What to Do With Your 401(k) From a Previous Employer

When leaving a job with an employer there are obviously a number of changes you will experience and decisions you will need to make about your future. One such decision that is sometimes forgotten is what to do with the 401(k) you had under your former employer. In addition to any contributions you may have made to your account, you may also have a vested chunk of matching funds or even profit sharing in your 401(k). You certainly don’t want to lose those funds but it may not be obvious what to do to preserve it. Do you cash it out, leave it be, or roll it over into an IRA?

Cashing Out Your 401(k)

Recently USA Today looked at this very dilemma. As they point out, unless you’re retiring, cashing out your 401(k) when leaving a job is rarely if ever a good idea. In addition to the taxes you’ll have to pay on the money you collect you’ll also be assessed a 10% early withdrawal penalty.

You should also be aware that if you have an outstanding loan from your 401(k) account at the time you leave your job you will typically need to pay back the balance within 60 days. If you fail to pay it back in that time it will be accounted for as withdrawal and that 10% penalty (and the appropriate taxes) will apply.

Keeping Your 401(k)

Depending on your employer’s rules and the balance of  your account you may have the option to simply keep your 401(k) as it is. This could be a good option if you are happy with how your funds are invested and with the returns you’re getting. In these cases, and depending on your situation and personality, it might make sense just to leave you’re retirement savings on “auto pilot.” Another option is that, in some cases you may be able to combine the 401(k) from your old employer with that of your new employer. However the most popular option for what to do with a 401(k) is to roll it into an IRA.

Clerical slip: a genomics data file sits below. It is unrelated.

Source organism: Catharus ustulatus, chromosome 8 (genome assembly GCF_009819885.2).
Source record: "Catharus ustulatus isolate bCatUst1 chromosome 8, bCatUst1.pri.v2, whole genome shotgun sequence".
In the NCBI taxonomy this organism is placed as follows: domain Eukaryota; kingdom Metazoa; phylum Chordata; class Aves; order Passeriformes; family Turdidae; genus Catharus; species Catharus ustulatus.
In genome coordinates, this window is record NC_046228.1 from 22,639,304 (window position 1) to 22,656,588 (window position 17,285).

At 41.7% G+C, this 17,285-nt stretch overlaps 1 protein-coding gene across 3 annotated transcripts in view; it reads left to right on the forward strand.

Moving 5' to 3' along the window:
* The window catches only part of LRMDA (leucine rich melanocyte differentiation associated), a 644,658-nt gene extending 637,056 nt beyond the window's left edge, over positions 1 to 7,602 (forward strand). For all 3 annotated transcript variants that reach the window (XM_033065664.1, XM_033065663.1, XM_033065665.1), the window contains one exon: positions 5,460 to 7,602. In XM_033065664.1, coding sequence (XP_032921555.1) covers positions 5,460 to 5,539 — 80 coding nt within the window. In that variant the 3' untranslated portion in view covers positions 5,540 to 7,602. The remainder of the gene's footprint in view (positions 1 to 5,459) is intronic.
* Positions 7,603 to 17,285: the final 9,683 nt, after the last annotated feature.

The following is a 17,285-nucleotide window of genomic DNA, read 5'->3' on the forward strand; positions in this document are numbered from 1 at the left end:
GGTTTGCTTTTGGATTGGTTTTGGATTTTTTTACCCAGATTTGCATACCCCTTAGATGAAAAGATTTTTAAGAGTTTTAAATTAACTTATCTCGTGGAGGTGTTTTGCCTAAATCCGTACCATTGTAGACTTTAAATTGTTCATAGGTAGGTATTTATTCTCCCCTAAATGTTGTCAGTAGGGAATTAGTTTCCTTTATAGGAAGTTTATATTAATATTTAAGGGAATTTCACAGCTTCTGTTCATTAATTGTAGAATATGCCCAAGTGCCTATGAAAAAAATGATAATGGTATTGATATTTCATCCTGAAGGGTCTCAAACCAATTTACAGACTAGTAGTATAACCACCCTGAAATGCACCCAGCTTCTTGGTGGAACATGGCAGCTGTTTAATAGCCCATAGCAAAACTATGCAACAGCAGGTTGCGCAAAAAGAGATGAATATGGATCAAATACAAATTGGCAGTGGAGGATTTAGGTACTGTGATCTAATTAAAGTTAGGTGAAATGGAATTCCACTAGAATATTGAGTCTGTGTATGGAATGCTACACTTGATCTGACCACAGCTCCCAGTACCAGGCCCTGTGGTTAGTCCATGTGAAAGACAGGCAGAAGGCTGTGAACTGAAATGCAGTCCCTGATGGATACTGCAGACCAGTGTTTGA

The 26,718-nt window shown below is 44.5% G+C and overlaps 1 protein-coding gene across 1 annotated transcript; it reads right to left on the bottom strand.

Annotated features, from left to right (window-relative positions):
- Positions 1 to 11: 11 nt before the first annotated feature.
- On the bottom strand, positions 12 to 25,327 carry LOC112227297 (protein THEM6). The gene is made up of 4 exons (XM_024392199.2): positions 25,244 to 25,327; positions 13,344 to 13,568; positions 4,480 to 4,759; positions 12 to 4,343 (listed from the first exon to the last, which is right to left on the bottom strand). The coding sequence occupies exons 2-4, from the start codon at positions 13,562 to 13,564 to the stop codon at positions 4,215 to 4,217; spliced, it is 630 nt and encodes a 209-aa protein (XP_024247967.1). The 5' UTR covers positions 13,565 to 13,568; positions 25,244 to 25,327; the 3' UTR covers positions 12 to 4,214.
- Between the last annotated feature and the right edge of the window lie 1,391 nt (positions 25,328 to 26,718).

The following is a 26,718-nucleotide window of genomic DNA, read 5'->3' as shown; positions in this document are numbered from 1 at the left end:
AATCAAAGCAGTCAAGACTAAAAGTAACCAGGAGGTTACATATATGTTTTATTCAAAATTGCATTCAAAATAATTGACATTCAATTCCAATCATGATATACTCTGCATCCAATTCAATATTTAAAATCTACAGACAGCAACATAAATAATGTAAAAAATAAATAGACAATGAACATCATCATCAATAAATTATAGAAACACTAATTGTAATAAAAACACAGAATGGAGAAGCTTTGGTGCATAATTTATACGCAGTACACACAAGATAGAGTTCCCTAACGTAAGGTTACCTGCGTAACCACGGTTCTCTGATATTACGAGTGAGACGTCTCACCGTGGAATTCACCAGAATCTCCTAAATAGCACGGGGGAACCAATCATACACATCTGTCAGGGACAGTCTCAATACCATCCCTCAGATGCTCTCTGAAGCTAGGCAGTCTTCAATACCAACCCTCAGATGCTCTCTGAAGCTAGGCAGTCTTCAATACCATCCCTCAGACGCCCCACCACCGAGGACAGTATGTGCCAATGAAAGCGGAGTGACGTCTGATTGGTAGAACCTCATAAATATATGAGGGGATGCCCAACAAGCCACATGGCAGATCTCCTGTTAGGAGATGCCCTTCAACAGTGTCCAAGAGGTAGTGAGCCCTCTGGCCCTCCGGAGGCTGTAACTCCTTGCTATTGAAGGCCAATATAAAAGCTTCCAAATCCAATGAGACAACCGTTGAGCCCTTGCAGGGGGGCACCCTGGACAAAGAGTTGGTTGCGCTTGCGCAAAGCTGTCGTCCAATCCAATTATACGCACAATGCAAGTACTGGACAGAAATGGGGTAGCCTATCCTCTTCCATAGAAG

Rolling Over to an IRA

Unlike 401(k)s that typically only have a few options for investing, IRAs have much more flexibility. This allows you to be as hands-on as you want with your investments and tailor them to your risk tolerance. For example you could put your money into mutual funds similar to a 401(k), select stocks specifically you would like to buy, or even invest your money on a marketplace lending platform. The other advantage to an IRA is that you can be more aggressive with your investments when you’re younger, but move your money to more conservative investments as you near retirement.

The good news is that you don’t have to make a decision right away. Unless you have an outstanding loan from your 401(k) that you will need to pay back, you can keep your account where it is until you’re ready to move it. Because of this the best thing to do is to look at all of your options and choose the one that’s best for your individual needs.

Author

Jonathan Dyer

I'm a small town guy living in Los Angeles looking to make solid financial decisions. I write for a number of finance websites, including HuffingtonPost and Business2Community. I founded DyerNews.com in 2015 to focus on personal finance and the emerging FinTech markets.

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